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Background: The role of symptomatic patients who are toxigenic strain positive (TS+) but fecal toxin negative (FT-) in transmission of Clostridium difficile is currently unknown. Methods: We investigated the contribution of symptomatic TS+/FT- and TS+/FT+ patients in C. difficile transmission in 2 UK regions. From 2-step testing, all glutamate dehydrogenase (GDH)-positive specimens, regardless of fecal toxin result, from Oxford (April 2012 through April 2013) and Leeds (July 2012 through April 2013) microbiology laboratories underwent culture and whole-genome sequencing (WGS), using WGS to identify toxigenic strains. Plausible sources for each TS+/FT+ case, including TS+/FT- and TS+/FT+ patients, were determined using WGS, with and without hospital admission data. Results: A total of 1447 of 12772 (11%) fecal samples were GDH positive, 866 of 1447 (60%) contained toxigenic C. difficile, and fecal toxin was detected in 511 of 866 (59%), representing 235 Leeds and 191 Oxford TS+/FT+ cases. TS+/FT+ cases were 3 times more likely to be plausibly acquired from a previous TS+/FT+ case than a TS+/FT- patient. Fifty-one of 265 (19%) TS+/FT+ cases diagnosed >3 months into the study were genetically related (≤2 single-nucleotide polymorphisms) to ≥1 previous TS+/FT+ case or TS+/FT- patient: 27 (10%) to only TS+/FT+ cases, 9 (3%) to only TS+/FT- patients, and 15 (6%) to both. Only 10 of 265 (4%) were genetically related to a previous TS+/FT+ or TS+/FT- patient and shared the same ward simultaneously or within 28 days. Conclusions: Symptomatic TS+/FT- patients were a source of C. difficile transmission, although they accounted for less onward transmission than TS+/FT+ cases. Although transmission from symptomatic patients with either fecal toxin status accounted for a low overall proportion of new cases, both groups should be infection control targets.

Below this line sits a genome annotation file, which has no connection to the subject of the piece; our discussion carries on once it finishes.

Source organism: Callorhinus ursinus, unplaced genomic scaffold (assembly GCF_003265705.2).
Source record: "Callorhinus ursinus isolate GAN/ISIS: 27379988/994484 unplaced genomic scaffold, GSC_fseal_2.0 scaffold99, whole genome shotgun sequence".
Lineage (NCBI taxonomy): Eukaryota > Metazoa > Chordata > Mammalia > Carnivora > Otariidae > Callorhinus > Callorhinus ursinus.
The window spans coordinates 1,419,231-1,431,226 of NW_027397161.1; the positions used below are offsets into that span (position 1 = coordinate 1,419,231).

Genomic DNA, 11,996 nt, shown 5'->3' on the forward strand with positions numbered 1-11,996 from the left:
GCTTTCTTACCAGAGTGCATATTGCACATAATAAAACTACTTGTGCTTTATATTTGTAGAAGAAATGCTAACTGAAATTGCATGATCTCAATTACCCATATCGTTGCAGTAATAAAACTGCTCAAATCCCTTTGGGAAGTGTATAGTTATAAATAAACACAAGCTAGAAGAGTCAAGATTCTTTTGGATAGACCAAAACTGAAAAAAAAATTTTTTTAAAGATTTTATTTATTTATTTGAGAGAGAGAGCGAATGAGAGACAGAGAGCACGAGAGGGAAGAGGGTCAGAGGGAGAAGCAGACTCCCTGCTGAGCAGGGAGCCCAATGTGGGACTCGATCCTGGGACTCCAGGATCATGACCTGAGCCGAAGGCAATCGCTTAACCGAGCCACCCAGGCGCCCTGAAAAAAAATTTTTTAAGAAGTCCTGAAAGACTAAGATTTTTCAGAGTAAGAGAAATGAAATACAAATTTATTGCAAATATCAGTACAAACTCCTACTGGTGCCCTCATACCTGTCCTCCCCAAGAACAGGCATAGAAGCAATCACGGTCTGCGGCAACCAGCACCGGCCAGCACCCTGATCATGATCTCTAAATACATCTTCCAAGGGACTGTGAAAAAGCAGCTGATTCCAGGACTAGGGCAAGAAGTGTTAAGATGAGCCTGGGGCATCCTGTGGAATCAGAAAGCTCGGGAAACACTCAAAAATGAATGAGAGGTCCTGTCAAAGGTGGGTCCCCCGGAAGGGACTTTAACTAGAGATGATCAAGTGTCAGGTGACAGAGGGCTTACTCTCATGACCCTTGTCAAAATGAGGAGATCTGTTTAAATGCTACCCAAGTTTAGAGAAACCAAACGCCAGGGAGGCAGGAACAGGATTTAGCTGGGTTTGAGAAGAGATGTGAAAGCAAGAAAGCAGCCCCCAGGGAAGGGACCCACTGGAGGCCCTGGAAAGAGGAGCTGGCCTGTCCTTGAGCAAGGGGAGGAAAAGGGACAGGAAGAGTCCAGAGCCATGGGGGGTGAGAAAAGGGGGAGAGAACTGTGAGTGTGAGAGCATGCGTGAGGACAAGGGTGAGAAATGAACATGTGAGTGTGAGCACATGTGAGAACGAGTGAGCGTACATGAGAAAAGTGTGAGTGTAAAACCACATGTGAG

Original publication




Journal article


Clin Infect Dis

Publication Date





1163 - 1170


Clostridium difficile, fecal toxin, infection, transmission, Aged, Aged, 80 and over, Bacterial Toxins, Bacteriological Techniques, Clostridium Infections, Clostridium difficile, Disease Transmission, Infectious, Feces, Female, Genotype, Humans, Male, Middle Aged, Molecular Epidemiology, Molecular Typing, Sequence Analysis, DNA, United Kingdom